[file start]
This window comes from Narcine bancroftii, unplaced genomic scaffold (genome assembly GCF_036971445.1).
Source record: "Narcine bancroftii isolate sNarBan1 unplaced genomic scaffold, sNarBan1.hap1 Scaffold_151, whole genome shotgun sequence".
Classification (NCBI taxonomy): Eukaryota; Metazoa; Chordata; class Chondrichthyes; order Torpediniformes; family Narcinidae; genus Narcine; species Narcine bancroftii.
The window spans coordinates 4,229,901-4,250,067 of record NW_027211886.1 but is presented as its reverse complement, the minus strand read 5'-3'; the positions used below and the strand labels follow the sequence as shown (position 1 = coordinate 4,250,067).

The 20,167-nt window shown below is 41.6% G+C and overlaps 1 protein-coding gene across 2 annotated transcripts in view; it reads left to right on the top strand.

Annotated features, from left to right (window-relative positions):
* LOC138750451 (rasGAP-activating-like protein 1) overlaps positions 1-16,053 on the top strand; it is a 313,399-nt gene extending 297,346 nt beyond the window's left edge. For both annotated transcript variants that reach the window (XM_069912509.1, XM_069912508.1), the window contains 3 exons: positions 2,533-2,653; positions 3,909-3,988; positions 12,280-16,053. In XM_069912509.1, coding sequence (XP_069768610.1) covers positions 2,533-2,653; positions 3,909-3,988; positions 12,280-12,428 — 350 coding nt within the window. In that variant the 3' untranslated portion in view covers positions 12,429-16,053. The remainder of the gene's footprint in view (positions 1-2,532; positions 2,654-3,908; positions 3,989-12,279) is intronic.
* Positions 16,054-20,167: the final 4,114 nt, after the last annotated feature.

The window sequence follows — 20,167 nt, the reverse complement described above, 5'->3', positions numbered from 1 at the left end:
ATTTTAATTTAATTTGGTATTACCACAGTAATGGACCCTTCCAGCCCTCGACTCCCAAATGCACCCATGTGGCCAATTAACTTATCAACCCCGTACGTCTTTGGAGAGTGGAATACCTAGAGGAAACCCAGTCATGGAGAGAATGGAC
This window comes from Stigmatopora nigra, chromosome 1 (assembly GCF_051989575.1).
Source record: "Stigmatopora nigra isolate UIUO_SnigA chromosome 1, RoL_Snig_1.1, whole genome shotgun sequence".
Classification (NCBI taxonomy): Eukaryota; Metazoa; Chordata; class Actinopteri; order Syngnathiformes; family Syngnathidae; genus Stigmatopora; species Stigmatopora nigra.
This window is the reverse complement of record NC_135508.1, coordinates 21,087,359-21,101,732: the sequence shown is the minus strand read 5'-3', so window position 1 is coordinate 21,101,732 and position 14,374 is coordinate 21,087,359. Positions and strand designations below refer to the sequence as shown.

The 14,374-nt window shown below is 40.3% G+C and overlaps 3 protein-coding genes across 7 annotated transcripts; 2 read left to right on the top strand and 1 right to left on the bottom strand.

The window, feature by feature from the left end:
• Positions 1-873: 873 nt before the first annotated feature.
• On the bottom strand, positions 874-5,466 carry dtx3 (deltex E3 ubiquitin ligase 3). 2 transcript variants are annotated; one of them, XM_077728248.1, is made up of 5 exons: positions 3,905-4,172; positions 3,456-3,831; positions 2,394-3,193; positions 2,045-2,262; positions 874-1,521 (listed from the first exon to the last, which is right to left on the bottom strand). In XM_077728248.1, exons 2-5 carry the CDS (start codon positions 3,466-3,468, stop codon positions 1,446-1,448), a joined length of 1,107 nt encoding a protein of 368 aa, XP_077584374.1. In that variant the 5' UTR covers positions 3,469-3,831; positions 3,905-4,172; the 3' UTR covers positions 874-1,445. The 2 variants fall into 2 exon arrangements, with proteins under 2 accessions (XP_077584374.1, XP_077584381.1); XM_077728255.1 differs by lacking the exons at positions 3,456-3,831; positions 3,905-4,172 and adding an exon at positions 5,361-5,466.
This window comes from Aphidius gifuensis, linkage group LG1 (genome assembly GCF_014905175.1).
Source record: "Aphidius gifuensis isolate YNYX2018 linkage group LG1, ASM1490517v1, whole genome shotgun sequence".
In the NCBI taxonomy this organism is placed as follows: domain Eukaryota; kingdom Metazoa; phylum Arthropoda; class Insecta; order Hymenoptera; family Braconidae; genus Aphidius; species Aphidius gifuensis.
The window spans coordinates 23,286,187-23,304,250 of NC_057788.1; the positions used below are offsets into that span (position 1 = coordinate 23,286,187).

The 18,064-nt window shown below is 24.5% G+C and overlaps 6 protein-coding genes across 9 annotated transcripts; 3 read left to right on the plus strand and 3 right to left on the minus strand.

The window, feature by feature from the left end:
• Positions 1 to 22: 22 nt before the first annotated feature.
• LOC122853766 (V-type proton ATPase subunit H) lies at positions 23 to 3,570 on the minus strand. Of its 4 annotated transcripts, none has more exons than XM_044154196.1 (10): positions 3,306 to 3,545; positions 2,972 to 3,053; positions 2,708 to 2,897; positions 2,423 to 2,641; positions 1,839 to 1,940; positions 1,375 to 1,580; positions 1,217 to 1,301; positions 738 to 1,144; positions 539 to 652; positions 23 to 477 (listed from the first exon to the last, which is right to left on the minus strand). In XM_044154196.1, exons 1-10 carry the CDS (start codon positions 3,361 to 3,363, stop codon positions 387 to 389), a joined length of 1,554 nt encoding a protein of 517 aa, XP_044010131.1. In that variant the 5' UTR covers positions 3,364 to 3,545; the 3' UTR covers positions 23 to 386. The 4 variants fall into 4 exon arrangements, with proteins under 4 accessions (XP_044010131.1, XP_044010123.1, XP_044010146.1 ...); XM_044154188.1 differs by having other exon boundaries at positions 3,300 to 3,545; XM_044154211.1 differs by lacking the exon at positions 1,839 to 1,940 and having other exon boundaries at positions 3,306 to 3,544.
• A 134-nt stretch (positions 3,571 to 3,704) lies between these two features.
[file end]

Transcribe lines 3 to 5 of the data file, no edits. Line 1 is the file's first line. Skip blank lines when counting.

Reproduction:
Classification (NCBI taxonomy): Eukaryota; Metazoa; Chordata; class Chondrichthyes; order Torpediniformes; family Narcinidae; genus Narcine; species Narcine bancroftii.
The window spans coordinates 4,229,901-4,250,067 of record NW_027211886.1 but is presented as its reverse complement, the minus strand read 5'-3'; the positions used below and the strand labels follow the sequence as shown (position 1 = coordinate 4,250,067).

The 20,167-nt window shown below is 41.6% G+C and overlaps 1 protein-coding gene across 2 annotated transcripts in view; it reads left to right on the top strand.